While wave based gameplay is standard fare for most shooters these days the class system does give it some extra hooks, beyond increasing your readiness level in single player, you can level each of your classes separately, powering up your various biotic or tech powers exactly as you do in single player. Credits are accrued and can be spent buying unknown bundles of weapons and abilities, the more expensive bundles can come with the rarer items but since you can’t see what you are buying it’s not a linear path to the top and may take a lot of credits to find the upgrade you are looking for.
In the end the multiplayer is a nice addition, it’s not essential to maximise your readiness level in order to succeed in single player, in fact it’s possible to get the “best” ending without playing any multiplayer at all. What it does do is provide a good avenue for players to enjoy the Mass Effect combat outside of the single player framework with friends.
The reason it works is because the combat of Mass Effect is the best it’s ever been. Bioware have come a long way from ME1’s clunky mechanics. Mass Effect 2 overhauled them but ME3 refines them considerably. The combat itself is snappier with minor improvements like hit markers and flashier melee animations. Still at the heart of the system though are the squad based mechanics, in single player you can still pause the game and control which weapons and powers your squad mates use and when, you can also assign a single power from each squad member to the d-pad for instant use or if you have a Kinect, power, weapon selection and dialogue options can all be controlled with voice commands. Whichever way you give orders you can combine abilities to devastating effect. While it’s possible to hunker down behind cover and simply remove targets with your assault rifle the fun begins when you start playing with the different ways of using all the options presented to you.
Before each mission you can review which members you want to bring with you, you can then upgrade their powers as you see fit and select which weapons they use. The weapon system has been given another overhaul. In an effort to appease those who missed the inventory management from ME1 weapons can now have mods which grant passive abilities such as extra clip capacity or increased damage, each weapon has several mods and with several weapons in each category; it does bring another level of choice and management to the system however it’s still not the RPG some might be hoping for.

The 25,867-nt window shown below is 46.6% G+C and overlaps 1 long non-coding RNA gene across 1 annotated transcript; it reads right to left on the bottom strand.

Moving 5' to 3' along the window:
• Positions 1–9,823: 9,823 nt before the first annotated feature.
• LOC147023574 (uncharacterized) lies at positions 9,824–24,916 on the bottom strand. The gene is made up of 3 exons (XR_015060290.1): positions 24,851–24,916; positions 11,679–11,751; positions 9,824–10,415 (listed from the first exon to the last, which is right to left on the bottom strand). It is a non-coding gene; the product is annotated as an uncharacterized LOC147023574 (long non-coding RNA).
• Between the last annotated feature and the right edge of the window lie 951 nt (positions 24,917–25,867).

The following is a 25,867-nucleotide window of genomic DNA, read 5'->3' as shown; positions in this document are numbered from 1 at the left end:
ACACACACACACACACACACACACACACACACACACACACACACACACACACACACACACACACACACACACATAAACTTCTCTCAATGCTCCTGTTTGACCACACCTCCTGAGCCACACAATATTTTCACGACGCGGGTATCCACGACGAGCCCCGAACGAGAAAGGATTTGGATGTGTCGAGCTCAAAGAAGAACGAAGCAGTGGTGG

The RPG pay off comes with the story missions, while the overall narrative is the object of much discussion, it’s difficult to see how the last 30mins of gameplay can possibly wrap up 3 games worth of content, those looking for this are sure to be disappointed. If you have been playing since ME1 you will be familiar with the larger threads which make up the Mass Effect universe. The Geth problem, the Krogan Genophage and the Rachni threat. These are all bookended one way or another, similarly characters from ME2 make appearances, most won’t join your squad but they will complete their story arc with your help.
Completing all of these activities executes on the character development from ME2 and also provides the most opportunity for varition in the plot. For the record i will say i enjoyed my ending, the main criticism of the series is that players feel many of the decisions along the way meant nothing by the end of the game. This is true to an extent however common sense dictates new players to the series should be able to complete the game with the same outcomes as veterans so decisions were never going to have the massive impact some might be expecting.
The satisfaction of ME3 does not come in the form of an ultimate ending open only to people who have played each title in a specific way. It comes from knowing the back story to events because you played them and having to make choices regarding races and individuals which you have developed an affinity for. Rather than a final extravagant finale they have wisely chosen to tie off the main themes and then let you point the universe in a particular direction at the end. Questions remain and opportunities may have been missed however Mass Effect, like its universe, is so big it would have been futile to try to satisfy every avenue available.
However the more you put in the more you will get out of it. If you didn’t play either of the previous titles much of the depth will pass you by, similarly if you didn’t complete loyalty missions in ME2 or don’t pay attention to dialogue in general it will remain an enjoyable experience but the gravity of the events will be lost on you. Put simply the earlier you get on the train the better the seat you will get.
- Stunning presentation
- Satisfying combat mechanics
- Excellent narrative
- Clunky EMS mechanic
- No ME1 import
Mass Effect 3 Xbox 360 Review
Mass Effect is an achievement, from the character import, the mature themes, the implementation of dialogue options and the stunning presentation it has the ability to engage the player more than ever before. ME3 builds on its solid gameplay base, offering player the ability to play with friends cooperatively and brings an end to the sprawling space opera many have been waiting for since the series began. The implementation of "Military strength" could have been integrated more seamlessly and completing comparatively trivial side quests does require a significant suspension of disbelief but as the credits roll no matter what your opinion on the ending it can't be denied that it was certainly a lot of fun getting there